Selective uncoupling of p120(ctn) from E-cadherin disrupts strong adhesion.

Thoreson MA, Anastasiadis PZ, Daniel JM, Ireton RC, Wheelock MJ, Johnson KR, Hummingbird DK, Reynolds AB
J Cell Biol. 2000 148 (1): 189-202

PMID: 10629228 · PMCID: PMC2156209 · DOI:10.1083/jcb.148.1.189

p120(ctn) is a catenin whose direct binding to the juxtamembrane domain of classical cadherins suggests a role in regulating cell-cell adhesion. The juxtamembrane domain has been implicated in a variety of roles including cadherin clustering, cell motility, and neuronal outgrowth, raising the possibility that p120 mediates these activities. We have generated minimal mutations in this region that uncouple the E-cadherin-p120 interaction, but do not affect interactions with other catenins. By stable transfection into E-cadherin-deficient cell lines, we show that cadherins are both necessary and sufficient for recruitment of p120 to junctions. Detergent-free subcellular fractionation studies indicated that, in contrast to previous reports, the stoichiometry of the interaction is extremely high. Unlike alpha- and beta-catenins, p120 was metabolically stable in cadherin-deficient cells, and was present at high levels in the cytoplasm. Analysis of cells expressing E-cadherin mutant constructs indicated that p120 is required for the E-cadherin-mediated transition from weak to strong adhesion. In aggregation assays, cells expressing p120-uncoupled E-cadherin formed only weak cell aggregates, which immediately dispersed into single cells upon pipetting. As an apparent consequence, the actin cytoskeleton failed to insert properly into peripheral E-cadherin plaques, resulting in the inability to form a continuous circumferential ring around cell colonies. Our data suggest that p120 directly or indirectly regulates the E-cadherin-mediated transition to tight cell-cell adhesion, possibly blocking subsequent events necessary for reorganization of the actin cytoskeleton and compaction.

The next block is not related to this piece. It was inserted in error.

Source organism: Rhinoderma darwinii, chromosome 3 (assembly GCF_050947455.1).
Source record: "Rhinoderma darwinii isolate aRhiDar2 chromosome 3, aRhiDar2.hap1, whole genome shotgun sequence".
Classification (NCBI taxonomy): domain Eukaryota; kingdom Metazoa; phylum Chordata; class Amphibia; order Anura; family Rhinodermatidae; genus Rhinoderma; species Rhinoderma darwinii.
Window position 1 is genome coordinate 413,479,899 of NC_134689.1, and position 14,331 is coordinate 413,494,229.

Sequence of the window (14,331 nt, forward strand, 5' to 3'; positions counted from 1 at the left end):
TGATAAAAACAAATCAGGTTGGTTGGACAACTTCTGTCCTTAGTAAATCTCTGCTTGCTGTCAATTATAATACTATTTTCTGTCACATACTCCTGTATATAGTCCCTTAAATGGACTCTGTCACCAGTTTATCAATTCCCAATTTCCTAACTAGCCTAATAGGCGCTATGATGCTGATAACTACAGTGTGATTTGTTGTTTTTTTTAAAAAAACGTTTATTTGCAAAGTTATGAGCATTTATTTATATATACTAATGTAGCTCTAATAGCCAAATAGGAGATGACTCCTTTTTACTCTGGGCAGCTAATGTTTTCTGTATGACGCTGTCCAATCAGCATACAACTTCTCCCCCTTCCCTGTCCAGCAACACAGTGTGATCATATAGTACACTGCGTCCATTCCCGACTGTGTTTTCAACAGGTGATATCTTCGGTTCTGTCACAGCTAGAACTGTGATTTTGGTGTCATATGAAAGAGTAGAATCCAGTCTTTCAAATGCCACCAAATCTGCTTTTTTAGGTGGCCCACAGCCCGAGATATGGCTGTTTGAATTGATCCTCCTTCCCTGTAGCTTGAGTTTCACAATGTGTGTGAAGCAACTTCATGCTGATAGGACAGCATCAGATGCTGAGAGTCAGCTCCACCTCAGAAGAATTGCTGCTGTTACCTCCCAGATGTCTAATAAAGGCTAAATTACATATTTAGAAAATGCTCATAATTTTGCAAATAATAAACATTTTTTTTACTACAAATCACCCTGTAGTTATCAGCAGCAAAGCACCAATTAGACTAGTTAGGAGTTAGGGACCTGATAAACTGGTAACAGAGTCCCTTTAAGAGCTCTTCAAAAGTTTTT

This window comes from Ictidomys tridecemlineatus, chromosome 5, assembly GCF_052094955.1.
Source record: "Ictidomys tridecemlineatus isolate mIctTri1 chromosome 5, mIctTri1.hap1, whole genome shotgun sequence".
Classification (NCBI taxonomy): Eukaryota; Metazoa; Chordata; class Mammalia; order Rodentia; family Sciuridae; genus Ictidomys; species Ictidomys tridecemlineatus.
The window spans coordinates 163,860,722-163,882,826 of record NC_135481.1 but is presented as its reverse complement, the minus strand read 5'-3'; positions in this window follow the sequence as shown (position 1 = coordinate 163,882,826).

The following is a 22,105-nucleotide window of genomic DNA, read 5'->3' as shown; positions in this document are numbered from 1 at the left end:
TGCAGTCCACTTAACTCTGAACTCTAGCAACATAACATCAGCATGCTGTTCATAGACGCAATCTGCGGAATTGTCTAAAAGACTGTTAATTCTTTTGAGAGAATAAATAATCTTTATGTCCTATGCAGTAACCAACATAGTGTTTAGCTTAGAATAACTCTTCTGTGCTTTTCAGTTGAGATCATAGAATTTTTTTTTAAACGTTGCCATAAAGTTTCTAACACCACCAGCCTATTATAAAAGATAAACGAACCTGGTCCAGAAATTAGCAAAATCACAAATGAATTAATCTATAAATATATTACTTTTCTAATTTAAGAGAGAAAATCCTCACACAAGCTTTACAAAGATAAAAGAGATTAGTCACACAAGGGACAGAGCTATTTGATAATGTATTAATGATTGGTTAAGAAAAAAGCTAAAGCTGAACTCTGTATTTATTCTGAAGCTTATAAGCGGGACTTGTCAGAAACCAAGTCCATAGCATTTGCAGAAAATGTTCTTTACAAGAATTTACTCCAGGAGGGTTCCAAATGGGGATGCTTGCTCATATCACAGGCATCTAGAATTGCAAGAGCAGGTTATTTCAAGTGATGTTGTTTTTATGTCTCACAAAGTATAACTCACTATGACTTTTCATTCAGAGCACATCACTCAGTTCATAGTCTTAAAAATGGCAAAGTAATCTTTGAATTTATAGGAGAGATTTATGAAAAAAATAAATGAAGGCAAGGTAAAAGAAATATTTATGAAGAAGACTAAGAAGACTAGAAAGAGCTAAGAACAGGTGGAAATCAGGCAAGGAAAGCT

MeSH Terms (16)

Animals Binding Sites Cadherins Catenins Cell Adhesion Cell Adhesion Molecules CHO Cells Cricetinae Cytoplasm Gene Expression Humans Intercellular Junctions L Cells Mice Phosphoproteins Phosphorylation

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